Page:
Dismiss Notice
Join Physics Forums Today!
The friendliest, high quality science and math community on the planet! Everyone who loves science is here!

Homework Help: Angular velocity of a yo-yo!

  1. Mar 9, 2010 #1
    1. The problem statement, all variables and given/known data
    A certain yo-yo can be modeled as a uniform cylindrical
    disk with mass M and radius R and a lightweight hub of
    radius ½R. A light string is wrapped around the hub.

    (a) First, the yo-yo is allowed to fall. Find the angular
    velocity of the yo-yo when the string has unwrapped a
    distance L.

    (b) Now, imagine that that you pull upward on the string such
    that the yo-yo remains in the same place. Find the angular
    velocity of the yo-yo when you have pulled the string
    upward a distance of L.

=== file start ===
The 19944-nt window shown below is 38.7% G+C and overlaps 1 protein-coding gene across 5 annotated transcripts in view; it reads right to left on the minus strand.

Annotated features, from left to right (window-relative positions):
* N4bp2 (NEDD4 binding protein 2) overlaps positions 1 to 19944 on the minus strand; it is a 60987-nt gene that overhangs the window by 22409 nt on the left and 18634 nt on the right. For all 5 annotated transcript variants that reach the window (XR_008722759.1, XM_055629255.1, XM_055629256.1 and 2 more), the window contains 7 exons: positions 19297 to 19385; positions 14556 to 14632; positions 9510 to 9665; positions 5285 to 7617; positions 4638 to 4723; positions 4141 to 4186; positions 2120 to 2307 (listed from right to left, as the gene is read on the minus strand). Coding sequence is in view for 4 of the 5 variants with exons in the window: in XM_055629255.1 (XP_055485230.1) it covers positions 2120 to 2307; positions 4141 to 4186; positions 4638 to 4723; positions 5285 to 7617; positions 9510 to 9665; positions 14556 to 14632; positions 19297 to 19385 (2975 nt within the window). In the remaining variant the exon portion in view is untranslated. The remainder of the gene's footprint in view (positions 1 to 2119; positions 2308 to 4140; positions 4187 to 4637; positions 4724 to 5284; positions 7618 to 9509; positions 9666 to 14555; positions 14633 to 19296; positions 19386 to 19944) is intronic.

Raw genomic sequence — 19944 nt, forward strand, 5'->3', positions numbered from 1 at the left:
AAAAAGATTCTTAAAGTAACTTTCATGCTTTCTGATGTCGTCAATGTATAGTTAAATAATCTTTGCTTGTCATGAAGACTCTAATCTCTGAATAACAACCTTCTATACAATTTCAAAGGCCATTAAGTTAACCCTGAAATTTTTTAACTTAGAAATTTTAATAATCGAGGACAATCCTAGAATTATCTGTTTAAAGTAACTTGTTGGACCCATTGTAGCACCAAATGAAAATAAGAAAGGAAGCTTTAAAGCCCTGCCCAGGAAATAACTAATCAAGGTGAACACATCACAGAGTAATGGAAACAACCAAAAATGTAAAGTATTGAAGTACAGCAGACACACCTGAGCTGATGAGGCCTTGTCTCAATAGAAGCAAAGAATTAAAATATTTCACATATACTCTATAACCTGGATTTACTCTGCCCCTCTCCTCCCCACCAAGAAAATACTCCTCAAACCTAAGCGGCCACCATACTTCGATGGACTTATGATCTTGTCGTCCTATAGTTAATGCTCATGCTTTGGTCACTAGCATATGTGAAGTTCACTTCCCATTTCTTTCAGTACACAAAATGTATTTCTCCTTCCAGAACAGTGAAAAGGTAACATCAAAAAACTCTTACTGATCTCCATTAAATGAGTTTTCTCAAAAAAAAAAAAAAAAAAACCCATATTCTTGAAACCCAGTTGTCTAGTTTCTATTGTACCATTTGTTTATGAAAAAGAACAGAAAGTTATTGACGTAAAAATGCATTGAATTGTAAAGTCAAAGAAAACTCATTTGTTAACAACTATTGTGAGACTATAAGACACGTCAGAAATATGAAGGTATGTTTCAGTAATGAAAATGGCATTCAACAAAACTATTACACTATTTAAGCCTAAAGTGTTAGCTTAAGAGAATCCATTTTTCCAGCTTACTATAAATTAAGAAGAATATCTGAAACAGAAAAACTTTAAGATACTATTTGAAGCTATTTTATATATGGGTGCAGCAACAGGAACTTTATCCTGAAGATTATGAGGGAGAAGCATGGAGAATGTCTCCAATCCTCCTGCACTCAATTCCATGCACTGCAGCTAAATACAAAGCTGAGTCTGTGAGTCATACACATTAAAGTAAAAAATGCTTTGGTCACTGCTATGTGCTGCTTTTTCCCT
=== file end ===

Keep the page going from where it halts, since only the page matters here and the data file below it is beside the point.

(c) Explain in words why it makes sense that the answers to
    parts (a) and (b) are different.

    2. Relevant equations

    K (total) = .5 * I (center of mass) *w^2 + .5MR^2

    I cm for a uniform cylindrical hub = .5M(R^2 + (.5R)^2)

    3. The attempt at a solution

    K (total) = .5 * I (center of mass) *w^2 + .5MR^2 = MgL

    W^2 = MgL/ (.5 *I (cm) + .5MR^2)

    I cm for a uniform cylindrical hub = .5M(R^2 + (.5R)^2)

    W^2 = MgL/(.5 * (.5M(R^2 + (.5R)^2) + .5MR^2)

    W^2 = MgL/(1/4Mr^2 + 1/16MR^2 + 1/2MR^2)

    W^2 = gL/(13/16R^2)

    Does that seem about right? (obviously need to make it the square root but just leaving it squared for now)

    I assume I cannot use conservation of energy, so maybe I could solve this with the Work that is done? I dunno, I'm confused I guess I don't know where to begin

    Thanks for any help fellow physics buds!
  2. jcsd
  3. Mar 9, 2010 #2
    Just realized that I probably should have taken into account the Inertia of the lighweight middle area but that will just change the general format of the first problem. It's the second problem that remains confusing
Share this great discussion with others via Reddit, Google+, Twitter, or Facebook